When we say as Christians that we love children, we love them all. The value of a person does not depend on what she can do but on who she is. Down Syndrome children tragically have been special targets of the abortion industry. Abortion rates among African-Americans are distressingly high. Other children are aborted, shamefully, due to sex selection. Our abortion culture has not only taken the lives of our children, but has also hardened our hearts, making us colder and more callous toward those who are marginalized or weak.
Society tells us that by speaking out for the little ones, we are engaging in a “war on women.” This is yet another of the many lies the devil tells. After every abortion, there are two casualties: a dead child and wounded mother. Groups like Planned Parenthood tell our young women that abortion is a very common medical procedure and treat it as if it were nothing more than the removal of a tumor. But once the deed is done, they leave behind women who are hurt and wracked with guilt. In the midst of all this, we proclaim a better way, a way of hope and life, restoration and forgiveness.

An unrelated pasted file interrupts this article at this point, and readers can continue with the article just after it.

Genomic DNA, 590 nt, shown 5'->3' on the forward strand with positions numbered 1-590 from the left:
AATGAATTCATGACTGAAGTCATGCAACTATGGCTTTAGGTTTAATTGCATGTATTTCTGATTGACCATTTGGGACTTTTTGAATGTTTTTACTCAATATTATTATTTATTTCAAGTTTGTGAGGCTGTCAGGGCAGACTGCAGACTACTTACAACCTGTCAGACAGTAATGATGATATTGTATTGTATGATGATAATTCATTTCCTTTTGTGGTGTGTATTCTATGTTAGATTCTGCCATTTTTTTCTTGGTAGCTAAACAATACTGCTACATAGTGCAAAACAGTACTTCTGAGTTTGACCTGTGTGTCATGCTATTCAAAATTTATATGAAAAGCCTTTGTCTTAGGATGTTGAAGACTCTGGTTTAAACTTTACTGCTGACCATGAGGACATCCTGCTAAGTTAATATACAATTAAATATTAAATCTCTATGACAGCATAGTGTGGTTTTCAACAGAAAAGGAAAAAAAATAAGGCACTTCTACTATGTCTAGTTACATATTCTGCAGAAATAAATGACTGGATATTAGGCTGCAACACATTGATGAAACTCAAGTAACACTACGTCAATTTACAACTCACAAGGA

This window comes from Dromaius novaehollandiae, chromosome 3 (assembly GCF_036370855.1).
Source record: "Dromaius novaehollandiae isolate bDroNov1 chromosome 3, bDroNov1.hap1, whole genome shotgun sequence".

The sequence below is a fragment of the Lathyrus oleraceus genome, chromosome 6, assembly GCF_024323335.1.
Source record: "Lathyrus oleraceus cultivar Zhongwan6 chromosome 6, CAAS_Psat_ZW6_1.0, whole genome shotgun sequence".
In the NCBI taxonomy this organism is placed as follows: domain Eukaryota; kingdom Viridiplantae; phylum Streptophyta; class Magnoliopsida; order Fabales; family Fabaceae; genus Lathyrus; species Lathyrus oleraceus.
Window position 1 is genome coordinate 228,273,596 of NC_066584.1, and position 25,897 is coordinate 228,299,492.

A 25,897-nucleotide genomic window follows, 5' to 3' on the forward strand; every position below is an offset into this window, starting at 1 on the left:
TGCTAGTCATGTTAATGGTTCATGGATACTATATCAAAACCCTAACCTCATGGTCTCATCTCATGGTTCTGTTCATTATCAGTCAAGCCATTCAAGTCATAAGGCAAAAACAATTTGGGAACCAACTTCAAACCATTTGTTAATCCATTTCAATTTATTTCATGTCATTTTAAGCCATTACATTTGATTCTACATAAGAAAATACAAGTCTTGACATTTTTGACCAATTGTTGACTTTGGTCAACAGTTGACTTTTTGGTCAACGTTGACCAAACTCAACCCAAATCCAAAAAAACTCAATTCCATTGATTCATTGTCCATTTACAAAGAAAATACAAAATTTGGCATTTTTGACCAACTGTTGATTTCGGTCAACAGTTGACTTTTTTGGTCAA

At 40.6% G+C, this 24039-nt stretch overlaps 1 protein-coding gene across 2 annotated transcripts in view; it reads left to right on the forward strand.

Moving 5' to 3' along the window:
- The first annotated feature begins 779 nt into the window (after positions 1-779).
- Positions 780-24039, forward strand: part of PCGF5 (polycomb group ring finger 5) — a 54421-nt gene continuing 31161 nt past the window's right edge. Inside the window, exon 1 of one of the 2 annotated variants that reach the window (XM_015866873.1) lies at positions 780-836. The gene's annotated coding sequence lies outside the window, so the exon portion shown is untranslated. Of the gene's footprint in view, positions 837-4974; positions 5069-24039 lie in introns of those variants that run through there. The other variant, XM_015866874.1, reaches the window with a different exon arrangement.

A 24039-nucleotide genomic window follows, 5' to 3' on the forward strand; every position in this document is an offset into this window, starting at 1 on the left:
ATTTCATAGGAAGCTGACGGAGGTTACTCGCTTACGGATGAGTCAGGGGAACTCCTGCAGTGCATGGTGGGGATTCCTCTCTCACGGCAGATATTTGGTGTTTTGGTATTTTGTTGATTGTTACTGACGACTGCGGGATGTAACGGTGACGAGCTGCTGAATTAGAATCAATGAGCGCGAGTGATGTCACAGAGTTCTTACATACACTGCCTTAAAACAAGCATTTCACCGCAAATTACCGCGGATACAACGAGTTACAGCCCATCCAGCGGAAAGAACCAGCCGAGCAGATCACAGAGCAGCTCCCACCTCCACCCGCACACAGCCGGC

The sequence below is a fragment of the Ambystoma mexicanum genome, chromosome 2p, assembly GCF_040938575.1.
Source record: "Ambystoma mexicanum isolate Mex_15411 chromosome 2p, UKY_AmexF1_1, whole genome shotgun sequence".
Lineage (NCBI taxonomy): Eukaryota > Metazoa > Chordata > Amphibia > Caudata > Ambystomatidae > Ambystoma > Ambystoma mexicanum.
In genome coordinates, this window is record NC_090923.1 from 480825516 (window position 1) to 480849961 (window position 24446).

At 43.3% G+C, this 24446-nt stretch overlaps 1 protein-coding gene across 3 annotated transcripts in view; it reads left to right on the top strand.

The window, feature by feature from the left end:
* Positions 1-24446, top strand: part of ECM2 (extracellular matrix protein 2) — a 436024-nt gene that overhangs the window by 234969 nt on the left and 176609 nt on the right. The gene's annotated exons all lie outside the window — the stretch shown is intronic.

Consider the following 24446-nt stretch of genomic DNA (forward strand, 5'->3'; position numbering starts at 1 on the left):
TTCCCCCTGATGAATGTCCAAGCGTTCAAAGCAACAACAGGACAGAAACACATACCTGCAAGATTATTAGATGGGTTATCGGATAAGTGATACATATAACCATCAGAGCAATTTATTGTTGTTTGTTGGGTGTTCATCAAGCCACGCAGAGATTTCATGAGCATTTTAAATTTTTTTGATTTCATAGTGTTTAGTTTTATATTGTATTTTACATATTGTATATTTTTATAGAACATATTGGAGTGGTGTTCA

Some might say this is a religious matter and that we should stay out of politics. But Christians can and must act as we are able. Many of those who fought against slavery or championed civil rights were motivated by Christ’s love for people of every race and tribe. Now, our time has come. We must put our faith into action by defending the most defenseless among us. With Christ, we must speak up for those who cannot speak for themselves. The child in the womb is our littlest neighbor, and he needs our help.
Guilt, despair, fear